|Philadelphia Flower Show|
"for i've grown a little leaner
grown a little colder
grown a little sadder
grown a little older
and i need a little angel
sitting on my shoulder
we need a little christmas now."
After I finished my volunteer stint in the kids' classroom last Wednesday, I decided to take the kids home right from there. Since I was already at the school, it seemed ridiculous to send them to their after-school program.
As we walked through the school parking lot, Boo started in about seeing Santa that weekend.
At 11, my kids still Believe. Wholeheartedly and unabashedly and completely. And I'm not about to change that, especially after yesterday.
"I think I'd like a bulletproof vest," Boo said, very seriously.
I was startled. I admit, the setting - the elementary/middle school parking lot, at dismissal time - jolted me. I asked him why he wanted such a thing.
"In case someone shoots me," he said, matter of factly.
"My God, Boo," I said. "What a horrible thought. Why would someone shoot you?"
We talked about if anyone had threatened to shoot him. Nobody hadn't. Still, my mind went there, as it tends to do. Because that's what my mind DOES. I saw it all as we walked through the crosswalk - the news vans, the police cars, the ambulances, the vigils, the candles - and I talked as calmly as possible to my son.
"You know, 11-year old boys don't need to walk around wearing bulletproof vests,"
This was nine days ago. I felt I was lying as I remembered Columbine, Virginia Tech, Aurora.
"The likelihood that you're going to get shot, sweetie, is pretty slim," I said, choosing my words carefully.
Nine days before all of America would learn where Newtown, Connecticut was.
I admit that I am addicted to all things social media, but even I knew that I needed to put myself on a restricted social media diet for this one.
I knew how this would play itself out.
I knew that there would be reports that the shooter was on the autism spectrum. That the talking heads would go there and start their damning theories.
Facebook and Twitter and the rest of the Internet would get along just fine without me for this particular news story. My autism mom friends worked the Interwebs with poignant blog posts and tweets and impassioned pleas to media types not to paint everyone with autism with this brush.
(I may have sneaked a peek on my phone.)
Meanwhile, I descended into the basement and surrounded myself by scrapbooking. A banal task: sorting paper by color. The sort of thing one does in kindergarten.
My boy came downstairs where I was working.
"I found something," he said, holding up one of my blog cards and beginning to read the description of The Betty and Boo Chronicles to me.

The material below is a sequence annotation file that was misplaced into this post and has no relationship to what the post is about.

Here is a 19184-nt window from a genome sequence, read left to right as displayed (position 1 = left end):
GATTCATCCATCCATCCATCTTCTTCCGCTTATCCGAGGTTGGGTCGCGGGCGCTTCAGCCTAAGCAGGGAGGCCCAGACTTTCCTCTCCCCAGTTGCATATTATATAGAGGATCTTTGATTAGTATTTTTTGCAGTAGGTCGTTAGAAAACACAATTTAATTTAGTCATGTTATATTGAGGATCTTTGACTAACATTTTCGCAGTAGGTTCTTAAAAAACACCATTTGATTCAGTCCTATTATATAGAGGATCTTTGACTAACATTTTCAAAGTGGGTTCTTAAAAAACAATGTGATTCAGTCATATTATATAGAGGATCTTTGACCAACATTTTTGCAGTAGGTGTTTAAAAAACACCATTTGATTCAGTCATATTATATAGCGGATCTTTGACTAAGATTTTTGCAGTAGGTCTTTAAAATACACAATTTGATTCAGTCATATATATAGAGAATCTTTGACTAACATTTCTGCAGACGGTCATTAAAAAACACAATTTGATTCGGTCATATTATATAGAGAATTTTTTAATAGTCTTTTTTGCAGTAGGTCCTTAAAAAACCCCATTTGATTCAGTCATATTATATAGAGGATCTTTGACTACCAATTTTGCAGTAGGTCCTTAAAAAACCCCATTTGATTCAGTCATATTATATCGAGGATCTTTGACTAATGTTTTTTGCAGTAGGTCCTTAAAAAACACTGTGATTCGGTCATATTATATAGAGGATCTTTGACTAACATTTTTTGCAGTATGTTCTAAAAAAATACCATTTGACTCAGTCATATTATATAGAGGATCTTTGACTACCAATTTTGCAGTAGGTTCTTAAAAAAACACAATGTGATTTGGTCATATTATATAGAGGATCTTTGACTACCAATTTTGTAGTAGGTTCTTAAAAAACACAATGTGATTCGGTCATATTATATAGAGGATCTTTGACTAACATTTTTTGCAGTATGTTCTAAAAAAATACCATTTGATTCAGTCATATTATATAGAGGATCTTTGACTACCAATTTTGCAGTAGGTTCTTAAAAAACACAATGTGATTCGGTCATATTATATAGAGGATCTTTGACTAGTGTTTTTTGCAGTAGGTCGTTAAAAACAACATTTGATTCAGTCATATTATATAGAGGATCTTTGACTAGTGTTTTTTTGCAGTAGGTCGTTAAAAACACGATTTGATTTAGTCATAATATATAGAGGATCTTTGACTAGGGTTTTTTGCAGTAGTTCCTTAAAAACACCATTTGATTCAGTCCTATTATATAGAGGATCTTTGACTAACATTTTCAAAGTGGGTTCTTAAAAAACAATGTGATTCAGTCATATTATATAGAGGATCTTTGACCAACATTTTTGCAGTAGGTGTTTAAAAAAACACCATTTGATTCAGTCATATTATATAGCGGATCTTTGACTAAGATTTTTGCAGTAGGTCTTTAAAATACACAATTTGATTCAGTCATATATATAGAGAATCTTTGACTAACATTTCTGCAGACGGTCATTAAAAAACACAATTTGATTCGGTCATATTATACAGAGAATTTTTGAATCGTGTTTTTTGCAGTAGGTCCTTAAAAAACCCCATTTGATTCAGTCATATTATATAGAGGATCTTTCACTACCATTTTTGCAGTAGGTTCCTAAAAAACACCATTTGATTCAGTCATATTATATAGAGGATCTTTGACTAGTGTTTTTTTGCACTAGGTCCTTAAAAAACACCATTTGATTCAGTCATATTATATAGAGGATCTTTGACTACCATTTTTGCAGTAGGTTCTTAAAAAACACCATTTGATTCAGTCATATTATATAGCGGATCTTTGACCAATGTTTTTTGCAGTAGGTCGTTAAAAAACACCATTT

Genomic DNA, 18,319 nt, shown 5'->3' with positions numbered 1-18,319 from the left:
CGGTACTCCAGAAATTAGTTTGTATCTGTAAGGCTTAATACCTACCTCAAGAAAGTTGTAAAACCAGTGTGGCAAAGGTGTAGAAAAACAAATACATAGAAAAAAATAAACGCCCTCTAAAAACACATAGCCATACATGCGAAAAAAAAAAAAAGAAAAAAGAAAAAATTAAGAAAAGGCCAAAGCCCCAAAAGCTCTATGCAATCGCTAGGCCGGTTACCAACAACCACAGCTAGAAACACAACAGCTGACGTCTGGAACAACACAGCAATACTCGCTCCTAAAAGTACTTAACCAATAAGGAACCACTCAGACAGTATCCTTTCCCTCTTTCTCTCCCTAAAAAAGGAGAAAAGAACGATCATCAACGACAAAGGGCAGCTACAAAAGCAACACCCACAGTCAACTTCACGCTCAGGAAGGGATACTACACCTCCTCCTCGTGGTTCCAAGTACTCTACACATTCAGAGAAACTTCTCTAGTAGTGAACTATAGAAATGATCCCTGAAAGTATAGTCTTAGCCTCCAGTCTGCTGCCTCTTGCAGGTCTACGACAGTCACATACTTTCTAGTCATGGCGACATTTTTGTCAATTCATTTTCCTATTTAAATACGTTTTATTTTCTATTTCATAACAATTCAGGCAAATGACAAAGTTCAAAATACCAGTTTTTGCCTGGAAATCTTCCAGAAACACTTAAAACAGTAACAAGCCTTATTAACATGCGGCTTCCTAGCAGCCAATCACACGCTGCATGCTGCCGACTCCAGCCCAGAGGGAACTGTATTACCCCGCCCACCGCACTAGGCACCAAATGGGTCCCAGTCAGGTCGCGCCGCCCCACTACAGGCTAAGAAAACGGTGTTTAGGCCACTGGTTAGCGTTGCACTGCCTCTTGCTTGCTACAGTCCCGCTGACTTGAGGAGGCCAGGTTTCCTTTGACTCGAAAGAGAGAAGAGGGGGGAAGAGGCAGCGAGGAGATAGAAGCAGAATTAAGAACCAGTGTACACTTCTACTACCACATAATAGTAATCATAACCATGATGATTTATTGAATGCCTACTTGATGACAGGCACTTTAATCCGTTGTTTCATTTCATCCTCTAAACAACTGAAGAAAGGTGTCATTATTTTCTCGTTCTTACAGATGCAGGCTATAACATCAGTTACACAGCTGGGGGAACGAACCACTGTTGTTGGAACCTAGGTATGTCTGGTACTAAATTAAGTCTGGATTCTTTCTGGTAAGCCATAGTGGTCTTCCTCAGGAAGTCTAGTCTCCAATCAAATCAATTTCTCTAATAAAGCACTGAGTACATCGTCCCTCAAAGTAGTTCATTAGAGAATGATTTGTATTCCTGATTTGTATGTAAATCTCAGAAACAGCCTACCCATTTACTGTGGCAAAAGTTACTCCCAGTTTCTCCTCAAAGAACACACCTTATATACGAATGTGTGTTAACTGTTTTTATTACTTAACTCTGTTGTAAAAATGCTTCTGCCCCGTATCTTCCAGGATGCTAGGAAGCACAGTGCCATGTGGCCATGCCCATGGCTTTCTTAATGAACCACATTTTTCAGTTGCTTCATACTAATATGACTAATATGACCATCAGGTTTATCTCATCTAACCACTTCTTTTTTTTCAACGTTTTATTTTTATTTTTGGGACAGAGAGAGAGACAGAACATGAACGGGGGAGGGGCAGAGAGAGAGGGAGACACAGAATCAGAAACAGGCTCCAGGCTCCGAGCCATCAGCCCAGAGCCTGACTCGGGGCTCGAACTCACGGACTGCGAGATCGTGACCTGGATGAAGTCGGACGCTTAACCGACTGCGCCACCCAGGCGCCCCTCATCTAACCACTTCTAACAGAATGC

"What does this mean?" he said. "This. 'Raising a child with autism.' Do you hate me?"
Oh, dear God.
Do I hate you?
Do I HATE you?
Today, this. Today, on a day when 20 little children lost their lives.
I told him to sit down with me on the sofa, that there were a few things I needed to say. I told him that I wrote about him having autism here because there were a lot of parents out there who were just finding out that their kids have autism. That by writing about the funny and awesome things that you do, that helps other people not be as scared and not see autism as a bad or scary thing. That when WE found out about Boo having autism, we didn't know anyone else the same age who had it or what Boo's life could possibly be like.
That's why I write about it, I explained. To try and give people some hope.
"Does that make any sense?" I asked.
He said that it did, that he understood.
"Do you want me to stop writing about it?" I asked.
"No, it's okay. It's cool."
I don't want to leave the house today.
I don't even want to get dressed.
I'm still in my social media blackout (sorta). The Husband is giving me updates about Connecticut that I've read on Twitter, when I've (once again) snuck looks at it. He's told me about the autism angle. I told him I saw that last night.
I can't do this. I'm too angry to do this. Not when the memory of my boy telling me that he wants a bulletproof vest is only (now) 10 days old.
We need things at Costco. I get dressed, get myself into the car. Betty decides she wants to come with me for the samples and a possible Christmas gift for her teacher.
A gift for her teacher. How can I say no? Today, I can't.
I drive up our street, see a flash of red and white knocking on the door of one of my neighbors' houses.
It's Santa Claus.
"Look, Betty!" I exclaim, before I drive out of sight.
"Oh, wow ...." Betty breathes.
I stare. Santa turns and waves at us. We wave back and smile. Thank you, Santa, I think.
I realize I'll lose the moment if I stop the car, reach into my purse for my phone, and take a photo for Facebook and the blog. I decide to just let it be, live it for what it is.
I glance at Betty in the back seat. Her face is magic.
She still Believes.
And for just one single precious moment, so do I.
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